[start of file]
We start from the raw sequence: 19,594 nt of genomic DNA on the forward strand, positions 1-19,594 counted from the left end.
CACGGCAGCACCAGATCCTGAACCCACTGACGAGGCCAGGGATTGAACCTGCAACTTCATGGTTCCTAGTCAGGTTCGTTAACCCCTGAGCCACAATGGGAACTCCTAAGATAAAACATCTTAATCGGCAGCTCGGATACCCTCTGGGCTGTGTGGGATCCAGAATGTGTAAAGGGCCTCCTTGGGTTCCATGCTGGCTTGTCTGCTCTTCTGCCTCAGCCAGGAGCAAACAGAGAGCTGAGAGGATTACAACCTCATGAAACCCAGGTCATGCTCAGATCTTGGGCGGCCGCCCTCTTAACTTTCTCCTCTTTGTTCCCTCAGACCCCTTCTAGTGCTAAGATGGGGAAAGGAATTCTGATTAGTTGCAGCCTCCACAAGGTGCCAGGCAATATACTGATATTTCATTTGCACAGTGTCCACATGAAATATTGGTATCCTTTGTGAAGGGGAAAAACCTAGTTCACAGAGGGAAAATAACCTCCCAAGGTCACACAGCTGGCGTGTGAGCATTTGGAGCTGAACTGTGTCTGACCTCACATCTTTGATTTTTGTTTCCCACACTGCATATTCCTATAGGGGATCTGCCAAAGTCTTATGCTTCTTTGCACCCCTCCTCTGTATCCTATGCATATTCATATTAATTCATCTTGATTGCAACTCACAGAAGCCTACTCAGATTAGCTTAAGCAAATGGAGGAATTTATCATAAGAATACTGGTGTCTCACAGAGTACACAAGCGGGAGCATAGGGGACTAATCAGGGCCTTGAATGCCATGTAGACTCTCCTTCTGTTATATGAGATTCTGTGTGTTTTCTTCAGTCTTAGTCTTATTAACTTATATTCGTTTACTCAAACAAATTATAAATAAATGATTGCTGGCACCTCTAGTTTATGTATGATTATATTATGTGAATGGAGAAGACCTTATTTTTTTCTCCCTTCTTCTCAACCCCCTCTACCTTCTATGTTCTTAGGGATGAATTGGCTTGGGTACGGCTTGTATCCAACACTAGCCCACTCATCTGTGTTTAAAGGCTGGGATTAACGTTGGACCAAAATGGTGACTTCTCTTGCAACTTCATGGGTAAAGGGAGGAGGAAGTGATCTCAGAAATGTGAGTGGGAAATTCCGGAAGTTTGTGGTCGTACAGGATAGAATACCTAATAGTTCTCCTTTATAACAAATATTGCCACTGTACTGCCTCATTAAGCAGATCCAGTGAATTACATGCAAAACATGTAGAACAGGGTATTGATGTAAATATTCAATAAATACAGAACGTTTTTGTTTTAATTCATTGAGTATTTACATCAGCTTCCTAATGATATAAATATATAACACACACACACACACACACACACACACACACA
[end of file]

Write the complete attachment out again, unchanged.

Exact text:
We start from the raw sequence: 19,594 nt of genomic DNA on the forward strand, positions 1-19,594 counted from the left end.
CACGGCAGCACCAGATCCTGAACCCACTGACGAGGCCAGGGATTGAACCTGCAACTTCATGGTTCCTAGTCAGGTTCGTTAACCCCTGAGCCACAATGGGAACTCCTAAGATAAAACATCTTAATCGGCAGCTCGGATACCCTCTGGGCTGTGTGGGATCCAGAATGTGTAAAGGGCCTCCTTGGGTTCCATGCTGGCTTGTCTGCTCTTCTGCCTCAGCCAGGAGCAAACAGAGAGCTGAGAGGATTACAACCTCATGAAACCCAGGTCATGCTCAGATCTTGGGCGGCCGCCCTCTTAACTTTCTCCTCTTTGTTCCCTCAGACCCCTTCTAGTGCTAAGATGGGGAAAGGAATTCTGATTAGTTGCAGCCTCCACAAGGTGCCAGGCAATATACTGATATTTCATTTGCACAGTGTCCACATGAAATATTGGTATCCTTTGTGAAGGGGAAAAACCTAGTTCACAGAGGGAAAATAACCTCCCAAGGTCACACAGCTGGCGTGTGAGCATTTGGAGCTGAACTGTGTCTGACCTCACATCTTTGATTTTTGTTTCCCACACTGCATATTCCTATAGGGGATCTGCCAAAGTCTTATGCTTCTTTGCACCCCTCCTCTGTATCCTATGCATATTCATATTAATTCATCTTGATTGCAACTCACAGAAGCCTACTCAGATTAGCTTAAGCAAATGGAGGAATTTATCATAAGAATACTGGTGTCTCACAGAGTACACAAGCGGGAGCATAGGGGACTAATCAGGGCCTTGAATGCCATGTAGACTCTCCTTCTGTTATATGAGATTCTGTGTGTTTTCTTCAGTCTTAGTCTTATTAACTTATATTCGTTTACTCAAACAAATTATAAATAAATGATTGCTGGCACCTCTAGTTTATGTATGATTATATTATGTGAATGGAGAAGACCTTATTTTTTTCTCCCTTCTTCTCAACCCCCTCTACCTTCTATGTTCTTAGGGATGAATTGGCTTGGGTACGGCTTGTATCCAACACTAGCCCACTCATCTGTGTTTAAAGGCTGGGATTAACGTTGGACCAAAATGGTGACTTCTCTTGCAACTTCATGGGTAAAGGGAGGAGGAAGTGATCTCAGAAATGTGAGTGGGAAATTCCGGAAGTTTGTGGTCGTACAGGATAGAATACCTAATAGTTCTCCTTTATAACAAATATTGCCACTGTACTGCCTCATTAAGCAGATCCAGTGAATTACATGCAAAACATGTAGAACAGGGTATTGATGTAAATATTCAATAAATACAGAACGTTTTTGTTTTAATTCATTGAGTATTTACATCAGCTTCCTAATGATATAAATATATAACACACACACACACACACACACACACACACACA